5.  EUROPEAN COMPARISON

  There are a number of European examples of successful dairy sectors which are founded on strong producer based market structures. For example, Denmark/Sweden where ARLA Co-op collects, processes and markets close to 90 per cent of country's milk. That company is also a major processor in Great Britain—where it works to maximise its returns from the UK dairy sector for the benefit of the Danish dairy farmers who own it!

  In similar example is also available in Holland where Campina has grown to become a major international player.

Internationally

  New Zealand has recently seen a merger to create Fontera which will collect, process and market 98 per cent of milk produced in New Zealand.

  It has recently been announced that Fontera and Arla intend to set up a joint venture that will market 60 per cent of butter and spreads sold in Great Britain—again this venture will look to maximise returns from the British market in order to assure the incomes of dairy farmers in New Zealand and Sweden.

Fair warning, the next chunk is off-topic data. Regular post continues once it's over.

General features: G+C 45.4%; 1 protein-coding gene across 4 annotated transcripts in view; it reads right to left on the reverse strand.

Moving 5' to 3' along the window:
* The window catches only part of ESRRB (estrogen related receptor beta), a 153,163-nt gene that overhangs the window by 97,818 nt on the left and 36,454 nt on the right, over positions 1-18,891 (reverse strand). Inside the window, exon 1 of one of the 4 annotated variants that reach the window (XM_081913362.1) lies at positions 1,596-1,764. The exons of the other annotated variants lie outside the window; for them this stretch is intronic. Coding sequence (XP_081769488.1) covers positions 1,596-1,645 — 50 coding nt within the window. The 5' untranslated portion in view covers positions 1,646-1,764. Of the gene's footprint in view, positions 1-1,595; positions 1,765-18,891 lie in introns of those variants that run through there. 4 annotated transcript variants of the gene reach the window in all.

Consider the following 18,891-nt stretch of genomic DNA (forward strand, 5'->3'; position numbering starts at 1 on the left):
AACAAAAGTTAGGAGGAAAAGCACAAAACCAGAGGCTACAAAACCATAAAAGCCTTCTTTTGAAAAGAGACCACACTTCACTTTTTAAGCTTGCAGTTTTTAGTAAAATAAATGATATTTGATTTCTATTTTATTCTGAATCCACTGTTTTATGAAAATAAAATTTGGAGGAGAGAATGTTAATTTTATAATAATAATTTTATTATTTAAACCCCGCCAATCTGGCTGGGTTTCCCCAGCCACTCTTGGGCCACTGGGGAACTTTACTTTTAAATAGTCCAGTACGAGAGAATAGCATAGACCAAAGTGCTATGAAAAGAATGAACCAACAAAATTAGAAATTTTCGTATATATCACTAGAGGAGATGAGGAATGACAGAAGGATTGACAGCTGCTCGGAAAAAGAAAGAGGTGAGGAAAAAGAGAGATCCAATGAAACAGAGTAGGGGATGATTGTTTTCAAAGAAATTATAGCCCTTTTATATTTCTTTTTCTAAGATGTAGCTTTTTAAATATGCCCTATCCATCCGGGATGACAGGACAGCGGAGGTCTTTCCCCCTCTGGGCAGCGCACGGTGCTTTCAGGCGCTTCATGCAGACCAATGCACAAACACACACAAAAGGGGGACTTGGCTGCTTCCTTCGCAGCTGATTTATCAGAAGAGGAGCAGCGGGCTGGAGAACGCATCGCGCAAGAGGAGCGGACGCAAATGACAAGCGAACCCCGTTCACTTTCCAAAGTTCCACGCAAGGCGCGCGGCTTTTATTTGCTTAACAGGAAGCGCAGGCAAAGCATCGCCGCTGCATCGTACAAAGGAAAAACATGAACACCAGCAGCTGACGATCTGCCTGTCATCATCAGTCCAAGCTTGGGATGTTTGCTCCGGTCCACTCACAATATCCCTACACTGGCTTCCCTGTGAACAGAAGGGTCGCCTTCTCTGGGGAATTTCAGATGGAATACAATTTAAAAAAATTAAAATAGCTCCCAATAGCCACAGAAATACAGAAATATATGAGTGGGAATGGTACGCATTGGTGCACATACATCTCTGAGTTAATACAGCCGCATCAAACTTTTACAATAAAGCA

6.  CONCLUSIONS

  The milk industry has probably had more investigations than any other industry and for what? It is still no nearer a viable market structure.

  Those involved in the supply of milk and milk products in the UK are not competing with other companies in the UK alone—rather they are fighting for markets with huge dairy companies (often co-ops in their home country). These markets are domestic, European and international.

  If it is from the market that the Government wishes agriculture to obtain a viable income it must be allowed to restructure in a way that permits it to replicate the size and scale of international competitors.

  Competition Law into the abuse of market power should quite properly be policed.

  But size is essential to provide the resource to compete, and to generate efficiencies that are of benefit to all—farmers and consumers alike.

Dr Alex Solomon

Secretary

26 November 2001